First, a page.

About Black Hawk

Black Hawk, or Mà-ka-tai-me-she-kià-kiàk, was a respected dignitary and proud leader for the Sauk tribe (present-day Sac & Fox). He committed his life to the preservation and protection of his people, his family and the land they were connected to. Today, Black Hawk is still highly revered in the Sac & Fox Tribe, and his legacy carries on nearly 200 years after his death.

Born in 1767 in the village of Saukenuk, near present-day Rock Island, Illinois where the Rock River and Mississippi River meet, he was raised in then the largest village known along the Upper Mississippi, consisting of more than 100 lodges and some 5,000 residents. Growing up, Black Hawk and his siblings lived a life tied to the land, often playing in the cornfields, shooting bows and arrows, and riding horses and canoes.

Black Hawk, or Black Sparrow Hawk in direct translation from the Sauk language, was born into to the tribe's Thunder Clan, the warriors of the tribe related to the rain, the water, the birds and other entities of the Thunder Beings. As a young man, Black Hawk quickly began building a reputation as a war leader, leading battles on behalf of his tribe.

In 1804, Quashquame, a Sauk chief, signed the Treaty of 1804 with agents from the U.S. government, ceding large swaths of Sauk land along the Mississippi River - including Saukenuk. Black Hawk and other tribal members protested the treaty, arguing the chief was not in a position to sign it. That resentment led many Sauk people to side with the British during the War of 1812.

In 1828, an official from the U.S. Bureau for Indian Affairs cited the 1804 Treaty and ordered the Sauk people across the Mississippi River. By this time, much of the Sauk tribespeople followed the leadership of Black Hawk's younger opponent, Keokuk, who was recognized for his moderation and cooperation as more of an ally for the relocation of the Sauk people. Believing the tribe could not possibly resist the United States by force, Keokuk and other likeminded chiefs agreed and moved out of Saukenuk. Black Hawk did not acknowledge these treaties, and the war leader began his campaign to fight against its terms so the tribes could return to their homelands.

In 1831, Black Hawk and his followers crossed back across the Mississippi to reclaim their home in Illinois. Local officials responded by sending troops to remove Black Hawk and the remaining Sauk people from Saukenuk. Surrounded by U.S. troops and vastly outnumbered, Black Hawk signed the "Corn Treaty" under the threat of force, which promised he and the remaining Sauk tribe members would move across the Mississippi River into Iowa and never return.

Despite agreeing to the U.S. government's request, the Sauk continued to face discrimination in Iowa. Settlers violently harassed tribe members, shooting their livestock and disturbing gravesites. The government also failed to provide the tribe with the amount of corn they had promised the Sauk for the winter.

The next year, after a particularly harsh winter, Black Hawk led 400 warriors and their families back across the Mississippi River into Illinois, where they would plant corn for the coming year. The Illinois governor again called upon militia soldiers and the U.S. Army to confront Black Hawk and his followers, even though the majority of these followers were children, women and the elderly who simply sought to live peacefully in their native Saukenuk.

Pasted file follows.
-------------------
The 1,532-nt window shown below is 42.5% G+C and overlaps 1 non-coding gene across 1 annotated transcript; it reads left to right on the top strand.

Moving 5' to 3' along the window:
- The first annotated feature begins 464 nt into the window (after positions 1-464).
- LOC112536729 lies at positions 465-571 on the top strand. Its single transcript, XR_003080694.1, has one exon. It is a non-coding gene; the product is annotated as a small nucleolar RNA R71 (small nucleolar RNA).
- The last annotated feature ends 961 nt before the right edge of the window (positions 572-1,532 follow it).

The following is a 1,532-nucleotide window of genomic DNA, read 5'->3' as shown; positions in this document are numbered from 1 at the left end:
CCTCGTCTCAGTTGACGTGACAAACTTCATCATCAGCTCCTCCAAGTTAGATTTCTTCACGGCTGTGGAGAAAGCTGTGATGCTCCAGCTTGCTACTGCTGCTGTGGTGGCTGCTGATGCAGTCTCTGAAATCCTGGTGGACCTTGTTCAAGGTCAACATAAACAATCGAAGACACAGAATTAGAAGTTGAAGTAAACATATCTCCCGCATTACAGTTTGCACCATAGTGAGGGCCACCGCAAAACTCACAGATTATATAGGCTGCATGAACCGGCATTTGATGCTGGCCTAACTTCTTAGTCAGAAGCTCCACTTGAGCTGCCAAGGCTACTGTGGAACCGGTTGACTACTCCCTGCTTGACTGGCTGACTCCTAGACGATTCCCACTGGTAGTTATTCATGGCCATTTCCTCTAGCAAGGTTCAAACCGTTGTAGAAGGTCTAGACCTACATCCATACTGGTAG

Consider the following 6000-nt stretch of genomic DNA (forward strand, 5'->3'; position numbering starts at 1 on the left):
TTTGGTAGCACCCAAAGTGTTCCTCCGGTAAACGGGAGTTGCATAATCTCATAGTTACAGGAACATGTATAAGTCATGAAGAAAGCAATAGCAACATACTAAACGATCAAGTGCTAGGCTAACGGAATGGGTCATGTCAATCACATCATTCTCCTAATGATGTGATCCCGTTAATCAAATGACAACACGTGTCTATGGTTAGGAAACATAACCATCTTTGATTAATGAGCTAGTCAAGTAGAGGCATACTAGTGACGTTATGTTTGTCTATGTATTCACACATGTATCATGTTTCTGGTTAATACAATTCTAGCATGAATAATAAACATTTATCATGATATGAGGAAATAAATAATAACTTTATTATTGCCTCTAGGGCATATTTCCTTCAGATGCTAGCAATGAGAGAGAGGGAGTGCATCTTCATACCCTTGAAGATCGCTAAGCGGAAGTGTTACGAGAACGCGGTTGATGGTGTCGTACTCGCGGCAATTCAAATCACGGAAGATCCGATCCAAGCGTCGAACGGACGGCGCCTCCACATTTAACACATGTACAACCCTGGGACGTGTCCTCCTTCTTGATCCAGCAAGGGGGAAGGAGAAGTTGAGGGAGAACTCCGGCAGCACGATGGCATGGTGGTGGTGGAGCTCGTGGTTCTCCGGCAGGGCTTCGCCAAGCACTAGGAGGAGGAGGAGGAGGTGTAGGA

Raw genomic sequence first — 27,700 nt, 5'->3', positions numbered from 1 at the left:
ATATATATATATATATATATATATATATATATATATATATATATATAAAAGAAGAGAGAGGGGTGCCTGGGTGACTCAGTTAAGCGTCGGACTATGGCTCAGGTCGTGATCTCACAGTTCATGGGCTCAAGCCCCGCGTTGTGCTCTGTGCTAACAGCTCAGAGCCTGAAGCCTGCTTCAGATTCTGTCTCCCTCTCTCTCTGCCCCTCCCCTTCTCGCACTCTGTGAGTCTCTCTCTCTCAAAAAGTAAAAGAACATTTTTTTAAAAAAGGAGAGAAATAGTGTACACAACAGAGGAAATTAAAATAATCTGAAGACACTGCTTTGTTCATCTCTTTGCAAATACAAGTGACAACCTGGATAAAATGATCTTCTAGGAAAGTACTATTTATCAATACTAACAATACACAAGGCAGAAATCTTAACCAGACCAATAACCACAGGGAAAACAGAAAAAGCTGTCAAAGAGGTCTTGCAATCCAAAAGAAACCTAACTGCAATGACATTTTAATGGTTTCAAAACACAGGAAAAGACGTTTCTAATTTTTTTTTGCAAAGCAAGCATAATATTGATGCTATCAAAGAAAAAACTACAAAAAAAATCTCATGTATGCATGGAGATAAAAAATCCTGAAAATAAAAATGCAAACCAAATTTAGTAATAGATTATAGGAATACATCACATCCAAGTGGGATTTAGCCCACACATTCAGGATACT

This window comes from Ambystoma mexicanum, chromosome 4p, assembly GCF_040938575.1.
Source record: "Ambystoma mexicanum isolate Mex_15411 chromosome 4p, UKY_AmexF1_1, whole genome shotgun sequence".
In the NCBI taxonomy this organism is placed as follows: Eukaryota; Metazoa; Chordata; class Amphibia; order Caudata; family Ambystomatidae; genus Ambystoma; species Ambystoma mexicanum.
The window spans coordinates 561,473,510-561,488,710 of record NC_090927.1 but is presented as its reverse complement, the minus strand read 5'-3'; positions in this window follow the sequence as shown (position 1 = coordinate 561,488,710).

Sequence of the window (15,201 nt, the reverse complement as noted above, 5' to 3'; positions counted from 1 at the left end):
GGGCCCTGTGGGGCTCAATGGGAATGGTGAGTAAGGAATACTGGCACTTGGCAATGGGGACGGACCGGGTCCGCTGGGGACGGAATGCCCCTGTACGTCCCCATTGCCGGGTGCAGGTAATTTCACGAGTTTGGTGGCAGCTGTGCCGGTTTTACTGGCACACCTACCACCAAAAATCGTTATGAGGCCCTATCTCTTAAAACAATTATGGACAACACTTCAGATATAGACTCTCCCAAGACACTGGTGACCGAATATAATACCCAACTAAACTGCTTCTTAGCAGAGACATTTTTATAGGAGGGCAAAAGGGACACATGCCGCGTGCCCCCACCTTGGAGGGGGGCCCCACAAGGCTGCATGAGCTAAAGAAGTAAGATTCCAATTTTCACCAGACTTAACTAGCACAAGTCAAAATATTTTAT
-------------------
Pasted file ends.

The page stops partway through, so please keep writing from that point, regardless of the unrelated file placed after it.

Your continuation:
In search of allies, Black Hawk and his band continued up the Rock River, only to be met by uncooperative tribes and skirmishes.

On Aug. 1, under a flag of truce, Black Hawk made an attempt to surrender to the forces aboard the steamboat "Warrior." The soldiers upon the boat opened fire, killing many of his followers. Black Hawk pleaded with his people to retreat with him north, convinced that safety lay among the Ho-Chunk and Ojibwe people. His plea was ignored, and many of the band chose to stand their ground. 

On Aug. 2, over an eight-hour period, U.S. forces massacred the remnants of Black Hawk's band with no discrimination for men, women or children. Soldiers killed most of the 400 remaining members of the group, scalping many of their bodies. After this massacre, only a few survivors remained to share their history. Black Hawk's refuge with the Ho Chunk people was brief, and he later surrendered to United States forces.

The U.S. government held Black Hawk in captivity for several months. Officials took Black Hawk on a public tour of the East Coast, showing him and other captured leaders off to crowds as war trophies, dressed in American clothing. 

While in custody, Black Hawk met with a government interpreter and dictated his life's story for publication. Published in 1833 as Life of Ma-Ka-Tai-Me-She-Kia-Kiak or Black Hawk, Black Hawk's memoir was one of the first Native American autobiographies published in the United States. Also while in captivity, artist John Wesley Jarvis painted Black Hawk and His Son Whirling Thunder, the only known lifelike image of Black Hawk today that sits in the Gilcrease Museum in Tulsa, Oklahoma. 

Among his many life accomplishments, Black Hawk earned the esteemed Eagle Feather - originally awarded to Sauk warriors for their heroics on the battlefield - for his efforts in defending his people. Today, Sac & Fox veterans who have served in the U.S. military are awarded Eagle Feathers by tribal elders or leaders.

After his release from captivity, Black Hawk lived the remainder of his life on tribal lands in Iowa until his death in 1838. An accomplished and proud leader for his people, Black Hawk's legacy is a proud part of the history of the Sac & Fox people.